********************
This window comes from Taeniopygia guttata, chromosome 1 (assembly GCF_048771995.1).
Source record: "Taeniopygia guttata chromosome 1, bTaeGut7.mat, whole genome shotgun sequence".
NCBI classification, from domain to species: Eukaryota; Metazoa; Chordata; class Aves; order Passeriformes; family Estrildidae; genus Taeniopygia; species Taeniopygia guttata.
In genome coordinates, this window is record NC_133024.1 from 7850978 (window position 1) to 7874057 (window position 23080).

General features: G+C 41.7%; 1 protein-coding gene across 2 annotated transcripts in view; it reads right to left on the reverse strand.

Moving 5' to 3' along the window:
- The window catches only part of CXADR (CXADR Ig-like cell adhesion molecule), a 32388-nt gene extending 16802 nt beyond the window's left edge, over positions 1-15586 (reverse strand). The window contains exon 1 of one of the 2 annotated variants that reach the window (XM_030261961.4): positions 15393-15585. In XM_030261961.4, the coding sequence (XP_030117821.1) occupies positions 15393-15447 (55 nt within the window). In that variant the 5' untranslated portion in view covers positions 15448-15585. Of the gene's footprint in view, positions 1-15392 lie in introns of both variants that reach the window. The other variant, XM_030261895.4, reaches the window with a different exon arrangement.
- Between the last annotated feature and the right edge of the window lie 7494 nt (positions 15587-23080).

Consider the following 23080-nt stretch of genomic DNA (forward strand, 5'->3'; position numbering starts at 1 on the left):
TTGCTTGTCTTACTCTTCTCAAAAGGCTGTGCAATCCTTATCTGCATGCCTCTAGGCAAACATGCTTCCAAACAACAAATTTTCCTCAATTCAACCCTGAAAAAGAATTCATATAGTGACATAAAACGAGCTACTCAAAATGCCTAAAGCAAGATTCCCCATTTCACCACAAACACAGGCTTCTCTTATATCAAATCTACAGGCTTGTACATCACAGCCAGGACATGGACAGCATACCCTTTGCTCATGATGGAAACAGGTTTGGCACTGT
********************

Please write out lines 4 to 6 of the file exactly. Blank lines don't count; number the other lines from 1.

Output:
In genome coordinates, this window is record NC_133024.1 from 7850978 (window position 1) to 7874057 (window position 23080).

General features: G+C 41.7%; 1 protein-coding gene across 2 annotated transcripts in view; it reads right to left on the reverse strand.

Moving 5' to 3' along the window: